Indonesia: North Kalimantan Villagers Forced Out By China Hydroplant

Tunggadewa Mattangkilang, Jakarta Globe, 7 Oct 13;

Bulungan. North Kalimantan’s Bulungan district plans to relocate two villages to make room for a $17 billion hydropower project with a capacity to generate up to seven gigawatts of electricity.

The two villages, Long Peleban and Long Leju, are home to approximately 700 residents who will be displaced.

But so far no alternative arrangements have been offered to the villagers, and the construction plans are fast approaching.

The project, which is a joint investment by two Chinese companies, China Power Investment Corporation and Anhui Conch Cement, will be the archipelago’s largest-ever power plant, the government has announced recently.

Bulungan district chief Budiman Arifin said the Peso subdistrict project would begin early next year after the environmental impact analysis, known as Amdal, was conducted and approved by the government.

“Residents are aware of our plans. However, we are still trying to find a location for the families,” Budiman said.

He added that local residents should support the project as it would create jobs and provide better electricity.

“The electricity produced from the plant will be enough for several subdistricts and even other provinces,” he said.

However East Kalimantan’s Environmental Forum (Walhi) criticized the project for its expected environmental impact and displacement .

“They need to rethink the project. Over the past two decades, big projects like this have always destroyed the surrounding environment,” a Walhi spokesperson said.

In May, China Power and Anhui announced more than $17 billion of investments in the hydropower plan project, quickly drawing praise proving the attractiveness and allure of the Southeast Asian nation to foreign investors, and an investment that will help the country’s power scarcity.

China Power, a Chinese state-owned enterprise, has been granted permission by the Indonesian government to build the plant, the government announced after a meeting between Xia Zhong, a vice president of China Power and Energy and Mineral Resources Minister Jero Wacik.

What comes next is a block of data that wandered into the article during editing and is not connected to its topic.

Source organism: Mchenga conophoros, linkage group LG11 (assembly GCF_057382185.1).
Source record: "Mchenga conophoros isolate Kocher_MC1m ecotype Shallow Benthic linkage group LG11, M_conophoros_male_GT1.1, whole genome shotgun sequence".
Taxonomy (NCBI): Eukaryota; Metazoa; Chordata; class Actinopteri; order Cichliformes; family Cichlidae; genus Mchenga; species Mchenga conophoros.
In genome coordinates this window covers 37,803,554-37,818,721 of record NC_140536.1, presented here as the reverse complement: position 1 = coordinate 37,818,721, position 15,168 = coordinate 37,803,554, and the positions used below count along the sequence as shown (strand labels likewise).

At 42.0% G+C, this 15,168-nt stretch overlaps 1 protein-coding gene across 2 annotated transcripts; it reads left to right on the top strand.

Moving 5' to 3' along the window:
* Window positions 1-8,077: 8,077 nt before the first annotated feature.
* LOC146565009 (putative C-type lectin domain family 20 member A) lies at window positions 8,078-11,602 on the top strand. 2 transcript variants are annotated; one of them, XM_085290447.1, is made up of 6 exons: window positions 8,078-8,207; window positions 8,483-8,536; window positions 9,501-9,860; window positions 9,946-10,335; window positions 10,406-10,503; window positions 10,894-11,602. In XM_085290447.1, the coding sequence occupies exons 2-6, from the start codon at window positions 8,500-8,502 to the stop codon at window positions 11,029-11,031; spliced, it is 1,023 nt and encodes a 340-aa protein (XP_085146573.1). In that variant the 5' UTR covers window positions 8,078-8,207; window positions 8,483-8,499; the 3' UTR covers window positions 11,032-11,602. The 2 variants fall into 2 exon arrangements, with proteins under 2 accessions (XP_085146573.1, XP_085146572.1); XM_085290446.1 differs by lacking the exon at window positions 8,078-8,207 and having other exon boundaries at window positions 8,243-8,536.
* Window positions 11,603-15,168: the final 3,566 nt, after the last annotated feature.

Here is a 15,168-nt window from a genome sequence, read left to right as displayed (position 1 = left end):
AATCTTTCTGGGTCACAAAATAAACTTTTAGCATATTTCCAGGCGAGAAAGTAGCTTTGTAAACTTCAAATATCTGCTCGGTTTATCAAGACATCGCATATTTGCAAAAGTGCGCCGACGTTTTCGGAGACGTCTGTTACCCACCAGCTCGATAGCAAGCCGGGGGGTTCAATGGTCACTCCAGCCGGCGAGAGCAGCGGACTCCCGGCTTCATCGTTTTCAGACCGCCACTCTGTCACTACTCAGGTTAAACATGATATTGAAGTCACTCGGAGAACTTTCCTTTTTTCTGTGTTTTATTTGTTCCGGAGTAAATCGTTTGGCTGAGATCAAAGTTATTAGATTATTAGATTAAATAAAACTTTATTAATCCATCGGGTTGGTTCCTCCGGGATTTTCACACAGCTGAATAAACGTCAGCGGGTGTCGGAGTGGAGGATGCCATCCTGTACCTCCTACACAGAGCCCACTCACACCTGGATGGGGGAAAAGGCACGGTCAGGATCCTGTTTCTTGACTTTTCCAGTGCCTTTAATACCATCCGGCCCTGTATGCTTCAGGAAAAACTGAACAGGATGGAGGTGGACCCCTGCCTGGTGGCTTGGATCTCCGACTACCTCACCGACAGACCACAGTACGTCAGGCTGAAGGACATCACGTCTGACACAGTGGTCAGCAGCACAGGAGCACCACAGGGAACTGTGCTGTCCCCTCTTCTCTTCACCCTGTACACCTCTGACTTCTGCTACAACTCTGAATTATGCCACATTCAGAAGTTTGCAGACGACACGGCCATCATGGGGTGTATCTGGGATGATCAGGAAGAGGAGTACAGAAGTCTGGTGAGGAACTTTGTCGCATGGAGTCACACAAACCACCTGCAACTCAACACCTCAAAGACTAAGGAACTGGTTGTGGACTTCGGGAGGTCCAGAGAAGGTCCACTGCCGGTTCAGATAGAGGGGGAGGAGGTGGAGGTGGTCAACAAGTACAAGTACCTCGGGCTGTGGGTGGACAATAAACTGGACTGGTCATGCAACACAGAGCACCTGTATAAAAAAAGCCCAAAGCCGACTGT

The project will be dependent on the Tayan River in the newly created North Kalimantan province, with the construction, divided into five phases, is projected to take seven years to be completed.

China Power has concluded the preliminary study of the project and will proceed with its feasibility and environmental assessment impact study, Jero said.

“We expect to see the ground breaking next year,” the minister added.

“Construction for the first phase will be completed in about a year and a half. By 2015, the power plant will generate 700 megawatts of electricity,” Jero said.

The minister said the government would not provide additional incentives.

The government has set the price level for renewable energy, such as hydropower, considerably higher to entice more investors. In comparison, the price for coal-fired power plants is around 4 to 9 cents per kilowatt-hour.

“They did not request incentives. They think the 24 cents per kilowatt-hour power purchase price for hydropower plant is good.”

In Indonesia, independent power producers must sell their electricity to state utility firm Perusahaan Listrik Negara (PLN), based on the government’s approved pricing schedule.